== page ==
In estimating the effects of program changes included in legislation the House committees have approved in recent weeks, the effects of the following provisions were included in this analysis.
Welfare law restorations The 1997 reconciliation legislation modifies the immigrant benefit reductions and food stamp reductions included in last year's law. These modifications would restore some benefits to certain categories of legal immigrants and will enable some adults who do not have children to remain eligible for food stamp benefits beyond three months in a 36-month period.
Part B premium increases The analysis includes an estimate of the impact of the Medicare Part B premium increases included in the pending legislation. The estimates take into account the inclusion of provisions to reduce the impact of these premium increases on the low-income elderly and disabled (i.e., expansion of the Medicaid provisions that pay Medicare Part B Premiums for certain low-income elderly and disabled individuals.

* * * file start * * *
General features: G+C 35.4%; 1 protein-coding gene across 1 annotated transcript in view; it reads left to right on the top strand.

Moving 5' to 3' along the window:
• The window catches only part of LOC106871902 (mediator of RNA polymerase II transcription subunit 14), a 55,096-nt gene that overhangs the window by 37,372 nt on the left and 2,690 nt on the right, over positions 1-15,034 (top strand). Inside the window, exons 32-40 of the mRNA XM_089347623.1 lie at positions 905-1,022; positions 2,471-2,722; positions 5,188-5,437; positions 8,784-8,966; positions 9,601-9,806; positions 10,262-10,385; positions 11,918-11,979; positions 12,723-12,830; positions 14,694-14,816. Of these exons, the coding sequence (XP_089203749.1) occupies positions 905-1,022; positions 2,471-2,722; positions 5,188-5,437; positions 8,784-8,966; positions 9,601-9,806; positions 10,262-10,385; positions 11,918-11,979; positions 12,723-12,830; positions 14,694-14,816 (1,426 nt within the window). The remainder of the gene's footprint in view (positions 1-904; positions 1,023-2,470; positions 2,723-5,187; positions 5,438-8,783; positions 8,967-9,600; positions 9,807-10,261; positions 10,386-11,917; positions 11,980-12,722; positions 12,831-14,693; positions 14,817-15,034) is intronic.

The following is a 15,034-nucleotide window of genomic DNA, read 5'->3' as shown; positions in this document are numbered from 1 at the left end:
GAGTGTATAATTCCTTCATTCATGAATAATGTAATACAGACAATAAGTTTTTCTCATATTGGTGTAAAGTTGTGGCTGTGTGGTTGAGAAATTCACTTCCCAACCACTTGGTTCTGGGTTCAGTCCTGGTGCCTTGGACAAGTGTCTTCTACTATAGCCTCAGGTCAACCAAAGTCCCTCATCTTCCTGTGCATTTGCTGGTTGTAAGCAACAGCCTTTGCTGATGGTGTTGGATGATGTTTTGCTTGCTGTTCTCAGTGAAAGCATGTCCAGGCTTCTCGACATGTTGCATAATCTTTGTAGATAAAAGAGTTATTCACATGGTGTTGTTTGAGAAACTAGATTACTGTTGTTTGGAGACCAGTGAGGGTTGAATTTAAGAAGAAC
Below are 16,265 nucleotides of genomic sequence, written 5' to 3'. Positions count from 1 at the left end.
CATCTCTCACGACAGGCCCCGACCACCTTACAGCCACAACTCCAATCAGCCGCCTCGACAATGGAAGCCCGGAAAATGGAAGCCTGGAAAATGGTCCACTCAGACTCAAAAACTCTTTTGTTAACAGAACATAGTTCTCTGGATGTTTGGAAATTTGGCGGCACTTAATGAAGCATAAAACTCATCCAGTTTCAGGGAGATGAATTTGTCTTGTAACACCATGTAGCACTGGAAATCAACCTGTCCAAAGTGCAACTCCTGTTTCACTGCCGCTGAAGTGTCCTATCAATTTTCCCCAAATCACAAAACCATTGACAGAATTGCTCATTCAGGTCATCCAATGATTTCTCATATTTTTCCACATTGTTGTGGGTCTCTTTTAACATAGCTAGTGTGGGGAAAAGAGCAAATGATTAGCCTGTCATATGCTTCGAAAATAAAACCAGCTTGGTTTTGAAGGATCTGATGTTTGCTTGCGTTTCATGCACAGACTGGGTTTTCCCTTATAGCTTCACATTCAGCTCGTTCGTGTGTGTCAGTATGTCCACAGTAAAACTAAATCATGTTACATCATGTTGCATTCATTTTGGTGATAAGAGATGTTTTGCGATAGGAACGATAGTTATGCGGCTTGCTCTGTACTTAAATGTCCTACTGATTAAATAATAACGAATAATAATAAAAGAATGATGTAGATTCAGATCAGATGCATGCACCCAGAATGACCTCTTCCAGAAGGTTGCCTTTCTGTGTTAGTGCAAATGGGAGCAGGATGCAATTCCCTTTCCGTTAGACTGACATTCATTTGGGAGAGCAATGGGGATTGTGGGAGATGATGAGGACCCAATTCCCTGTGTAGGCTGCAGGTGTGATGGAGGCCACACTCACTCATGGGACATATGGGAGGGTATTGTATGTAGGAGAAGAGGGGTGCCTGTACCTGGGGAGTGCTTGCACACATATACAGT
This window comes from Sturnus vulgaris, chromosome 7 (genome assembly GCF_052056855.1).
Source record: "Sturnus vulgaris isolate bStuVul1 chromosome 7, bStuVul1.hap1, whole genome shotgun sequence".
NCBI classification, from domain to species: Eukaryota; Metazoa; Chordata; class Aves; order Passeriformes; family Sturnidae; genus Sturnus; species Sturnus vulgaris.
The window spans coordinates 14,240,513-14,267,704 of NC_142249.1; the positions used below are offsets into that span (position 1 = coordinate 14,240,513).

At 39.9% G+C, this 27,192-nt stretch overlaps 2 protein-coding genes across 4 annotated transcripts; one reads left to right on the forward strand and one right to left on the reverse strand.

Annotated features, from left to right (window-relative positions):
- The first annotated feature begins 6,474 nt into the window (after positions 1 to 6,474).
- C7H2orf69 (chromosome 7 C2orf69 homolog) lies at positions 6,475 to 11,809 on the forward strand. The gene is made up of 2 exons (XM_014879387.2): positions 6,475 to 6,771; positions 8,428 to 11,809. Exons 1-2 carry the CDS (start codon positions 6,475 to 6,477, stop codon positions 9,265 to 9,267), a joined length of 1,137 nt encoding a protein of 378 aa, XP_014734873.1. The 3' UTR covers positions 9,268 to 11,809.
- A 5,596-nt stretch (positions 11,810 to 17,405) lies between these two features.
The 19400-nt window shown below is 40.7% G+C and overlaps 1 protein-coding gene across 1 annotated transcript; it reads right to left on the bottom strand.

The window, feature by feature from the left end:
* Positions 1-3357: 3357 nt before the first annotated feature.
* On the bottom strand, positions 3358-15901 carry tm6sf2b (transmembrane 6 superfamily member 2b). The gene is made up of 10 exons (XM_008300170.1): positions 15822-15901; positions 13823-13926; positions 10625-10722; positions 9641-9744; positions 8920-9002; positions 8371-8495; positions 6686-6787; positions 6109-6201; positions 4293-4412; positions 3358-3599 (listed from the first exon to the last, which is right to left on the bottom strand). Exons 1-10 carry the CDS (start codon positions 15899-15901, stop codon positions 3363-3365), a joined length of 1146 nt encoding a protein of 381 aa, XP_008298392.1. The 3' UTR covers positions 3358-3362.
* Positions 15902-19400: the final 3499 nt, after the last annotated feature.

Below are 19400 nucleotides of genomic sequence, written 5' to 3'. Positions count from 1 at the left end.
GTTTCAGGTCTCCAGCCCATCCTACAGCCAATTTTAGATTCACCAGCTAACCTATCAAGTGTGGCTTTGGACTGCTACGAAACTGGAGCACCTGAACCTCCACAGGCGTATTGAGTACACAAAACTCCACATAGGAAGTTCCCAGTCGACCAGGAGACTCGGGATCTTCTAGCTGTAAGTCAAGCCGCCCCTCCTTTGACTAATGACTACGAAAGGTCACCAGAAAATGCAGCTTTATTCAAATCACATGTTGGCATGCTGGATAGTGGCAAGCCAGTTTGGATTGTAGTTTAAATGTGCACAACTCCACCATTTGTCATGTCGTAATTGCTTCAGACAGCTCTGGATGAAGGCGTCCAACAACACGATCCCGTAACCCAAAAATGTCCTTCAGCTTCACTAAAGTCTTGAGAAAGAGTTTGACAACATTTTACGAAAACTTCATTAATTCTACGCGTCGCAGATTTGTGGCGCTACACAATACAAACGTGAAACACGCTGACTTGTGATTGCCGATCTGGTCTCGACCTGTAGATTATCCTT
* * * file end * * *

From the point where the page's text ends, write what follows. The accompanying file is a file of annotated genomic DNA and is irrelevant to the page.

Increases in the insurance value of Medicare The pending legislation expands the health care services that Medicare covers and lowers the payments that beneficiaries make for out-patient hospital services covered by Medicare. This increases the insurance value of Medicare coverage. The increase in the value of the coverage that beneficiaries receive is distributed in accordance with the number of individuals who receive Medicare and their position in the income distribution.
Child health The amount of funding projected to be used to expand child health insurance coverage is distributed among the income quintiles in proportion to the distribution of uninsured children with family incomes below 300 percent of the poverty line in each quintile. This includes all funding for Medicaid expansions and a portion of the funding for the child health block grant the legislation would establish. CBO projects that states will use a portion of the block grant funding to offset reductions the legislation makes in Medicaid payments to disproportionate share hospitals, rather than to expand child health insurance.